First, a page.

For initiative I switched back in forth between group initiative and individual. The reason was to save time. Groups of 3 or more got the group treatment.
No battle maps needed. All encounters were theater of the mind.
The mini boss before the final ghoul of the adventure was a hobgoblin. Last minute I gave him the ability to communicate in common. My player being the psycho she is, had her two characters murder him in front of mine. That's what I get for making hobgoblin ears worth gold pieces on the bounty board.
A ghoul was the actual boss of the adventure. He lost his paralyzing touch because these first level adventures had no idea how to battle. A torch could've burned him down. Hogark was down to no hit points by the end and worse come to worse, Marden would have had to step in with a flaming torch.
Is it cheating? Could've been. Do I know how to set up an adventure that matches players skills? No, not really. Would it have taught my player that attack rolls are not always the only option? For sure. Fortunately, I didn't have to step in.
I asked how she felt about the adventure and what she didn't like. To my surprise, she enjoyed the hell out of it. Coming in with no prior experience and an open mind was exactly what I wanted for this experiment/series.
Her only complaint was the fate chart and how it was not always in her favor. That's understandable. This opportunity gave her freedom to do whatever she wanted. Granted she had to roll for some of those decisions. Overall, she felt it was an easy to learn game. The mechanics of rolling for almost everything is new to her but made sense. Without dice there is chaos.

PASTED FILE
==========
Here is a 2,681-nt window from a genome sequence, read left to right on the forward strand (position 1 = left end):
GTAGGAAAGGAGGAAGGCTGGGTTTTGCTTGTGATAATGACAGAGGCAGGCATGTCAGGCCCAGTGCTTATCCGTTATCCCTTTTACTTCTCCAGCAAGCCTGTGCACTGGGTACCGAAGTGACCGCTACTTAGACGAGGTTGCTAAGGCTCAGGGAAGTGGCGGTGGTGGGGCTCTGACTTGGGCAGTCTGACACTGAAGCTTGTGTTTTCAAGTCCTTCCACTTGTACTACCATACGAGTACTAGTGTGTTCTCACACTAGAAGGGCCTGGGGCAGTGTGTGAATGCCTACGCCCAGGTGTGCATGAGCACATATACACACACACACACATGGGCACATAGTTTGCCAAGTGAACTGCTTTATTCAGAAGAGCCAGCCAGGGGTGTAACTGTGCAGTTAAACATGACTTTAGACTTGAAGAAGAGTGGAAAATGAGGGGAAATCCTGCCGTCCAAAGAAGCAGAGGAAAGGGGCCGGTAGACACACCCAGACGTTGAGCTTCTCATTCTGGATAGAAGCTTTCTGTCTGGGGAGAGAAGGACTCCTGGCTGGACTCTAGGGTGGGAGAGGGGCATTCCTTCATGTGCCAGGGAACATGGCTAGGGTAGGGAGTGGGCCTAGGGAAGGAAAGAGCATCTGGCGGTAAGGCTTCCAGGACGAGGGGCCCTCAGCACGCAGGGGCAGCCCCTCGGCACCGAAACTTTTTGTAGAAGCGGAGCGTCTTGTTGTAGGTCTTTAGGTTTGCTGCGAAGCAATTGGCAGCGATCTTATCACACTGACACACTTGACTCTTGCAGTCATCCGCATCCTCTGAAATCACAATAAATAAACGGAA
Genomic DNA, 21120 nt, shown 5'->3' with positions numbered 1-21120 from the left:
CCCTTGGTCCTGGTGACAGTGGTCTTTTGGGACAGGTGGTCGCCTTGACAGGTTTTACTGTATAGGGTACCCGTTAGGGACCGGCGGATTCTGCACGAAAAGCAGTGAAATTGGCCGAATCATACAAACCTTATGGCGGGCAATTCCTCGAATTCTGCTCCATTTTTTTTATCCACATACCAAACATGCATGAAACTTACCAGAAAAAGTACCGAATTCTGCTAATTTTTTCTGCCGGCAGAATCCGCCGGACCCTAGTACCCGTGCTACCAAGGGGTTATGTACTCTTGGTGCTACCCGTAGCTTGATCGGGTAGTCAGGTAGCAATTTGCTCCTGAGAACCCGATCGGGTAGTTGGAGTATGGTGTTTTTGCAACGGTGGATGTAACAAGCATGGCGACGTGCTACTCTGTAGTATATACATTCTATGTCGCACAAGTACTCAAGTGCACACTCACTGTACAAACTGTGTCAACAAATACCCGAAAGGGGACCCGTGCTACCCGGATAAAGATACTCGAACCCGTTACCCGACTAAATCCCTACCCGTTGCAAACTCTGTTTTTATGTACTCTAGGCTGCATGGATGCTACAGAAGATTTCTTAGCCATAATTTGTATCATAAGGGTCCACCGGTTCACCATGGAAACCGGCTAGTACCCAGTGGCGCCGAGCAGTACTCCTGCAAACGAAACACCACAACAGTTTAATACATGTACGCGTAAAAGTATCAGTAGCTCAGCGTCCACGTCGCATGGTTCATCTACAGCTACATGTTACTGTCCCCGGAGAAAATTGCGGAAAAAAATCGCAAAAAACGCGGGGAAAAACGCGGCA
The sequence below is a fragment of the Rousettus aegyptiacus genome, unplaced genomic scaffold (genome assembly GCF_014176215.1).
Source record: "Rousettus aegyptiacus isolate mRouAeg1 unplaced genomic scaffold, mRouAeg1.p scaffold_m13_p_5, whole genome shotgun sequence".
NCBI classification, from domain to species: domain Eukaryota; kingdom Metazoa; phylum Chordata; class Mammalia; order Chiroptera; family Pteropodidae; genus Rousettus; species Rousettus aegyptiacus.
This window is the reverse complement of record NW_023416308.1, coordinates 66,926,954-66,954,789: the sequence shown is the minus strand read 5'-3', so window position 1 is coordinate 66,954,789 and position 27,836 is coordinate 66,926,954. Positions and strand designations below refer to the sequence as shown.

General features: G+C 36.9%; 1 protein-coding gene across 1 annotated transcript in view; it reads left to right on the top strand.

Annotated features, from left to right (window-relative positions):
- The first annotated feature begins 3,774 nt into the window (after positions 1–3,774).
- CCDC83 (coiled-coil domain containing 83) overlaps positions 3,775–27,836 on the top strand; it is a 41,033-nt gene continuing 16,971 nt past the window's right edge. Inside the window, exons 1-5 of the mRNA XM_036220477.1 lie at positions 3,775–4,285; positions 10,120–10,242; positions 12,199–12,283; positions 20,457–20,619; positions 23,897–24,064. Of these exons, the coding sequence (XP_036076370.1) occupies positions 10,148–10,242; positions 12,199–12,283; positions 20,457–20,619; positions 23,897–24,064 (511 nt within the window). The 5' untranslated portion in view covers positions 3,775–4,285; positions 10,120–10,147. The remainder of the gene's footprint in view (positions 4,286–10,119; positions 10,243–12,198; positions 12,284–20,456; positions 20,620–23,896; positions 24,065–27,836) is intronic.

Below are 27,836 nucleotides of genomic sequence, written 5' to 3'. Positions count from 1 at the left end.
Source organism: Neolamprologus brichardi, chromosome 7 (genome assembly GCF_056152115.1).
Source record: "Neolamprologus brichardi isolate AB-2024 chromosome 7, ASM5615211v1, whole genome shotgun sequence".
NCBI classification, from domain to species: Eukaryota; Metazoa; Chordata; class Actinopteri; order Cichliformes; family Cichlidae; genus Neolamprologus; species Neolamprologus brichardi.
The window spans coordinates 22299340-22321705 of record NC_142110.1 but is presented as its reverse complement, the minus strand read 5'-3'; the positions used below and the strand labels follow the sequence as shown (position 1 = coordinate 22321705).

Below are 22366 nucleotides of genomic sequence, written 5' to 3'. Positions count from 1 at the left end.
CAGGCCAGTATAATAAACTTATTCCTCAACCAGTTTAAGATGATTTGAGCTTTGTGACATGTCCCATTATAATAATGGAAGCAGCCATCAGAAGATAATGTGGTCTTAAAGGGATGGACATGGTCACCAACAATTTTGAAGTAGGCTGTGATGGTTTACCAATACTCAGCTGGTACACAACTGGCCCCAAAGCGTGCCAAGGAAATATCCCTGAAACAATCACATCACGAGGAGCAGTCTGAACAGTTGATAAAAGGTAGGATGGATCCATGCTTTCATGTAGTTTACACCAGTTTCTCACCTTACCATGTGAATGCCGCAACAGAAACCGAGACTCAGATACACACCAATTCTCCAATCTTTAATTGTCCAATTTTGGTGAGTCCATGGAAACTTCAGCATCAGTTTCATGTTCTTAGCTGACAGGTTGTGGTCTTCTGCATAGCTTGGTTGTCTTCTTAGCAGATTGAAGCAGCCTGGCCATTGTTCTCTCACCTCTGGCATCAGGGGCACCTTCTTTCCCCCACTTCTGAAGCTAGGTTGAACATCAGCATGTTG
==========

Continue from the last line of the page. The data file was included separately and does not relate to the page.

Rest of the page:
For me, all the time I have spent preparing for this adventure was worth it. Even though you can't prepare for everything. My player did stuff I never thought of or could prepare for. Killing that innocent elf. She made the comment of what if that was the only common he knew. And he was just saying what he thought was a startled hello. I was in tears because of that.
SnW was easy to learn. Being limited makes room for adding on what you like. Borrow from other game systems and make the game you want.
She did require from me to know all the rules. For her, when we play a new game it is a real turn off if the rules are complicated or I don't understand them fully before introducing them to her. That's fair. I can see how that would be frustrating.
I let her know from the beginning with RPGs it is impossible to know everything. It's a living world the moment the idea of the adventure comes to mind. Anything is possible, and you can only know the outline of the adventure.
Did I actually play Swords and Wizardry?
You might be thinking with all the modifications I played the bastardization of an OSR game. To an extent, you're right. But hear me out. The reason for that was to accommodate to a new player that has no interest in old school dungeon crawling.
At the core we played SnW with modifications to transition to other modern RPGs. Plus, more than likely you have house rules, right? You make decisions in your game that deviates from the source. You don't get hung up on rules in the middle of the game. You make an executive decision right then and there and make notes to go back on how to resolve that issue. I merely avoided that all together to ensure a smoother game.
At the end of the day they are all open to be modification to suit the group. DMs have that power. I used that power. As you should too.
In the future, expect to see more modifications. This a recap on how I ran the game. SnW was the framework. And I recommend the game to new players.
The best news
The following Monday after we played SnW my girlfriend asked how fast I could come up with an adventure. Turns out, she had so much fun and wanted to play again the next day.
I would imagine this is every DM's wet dream. A new player asking to play again. That gave me confidence in my ability to run an adventure and it not suck too bad. Good thing she doesn't know any better.
Enjoy your drinks and game on.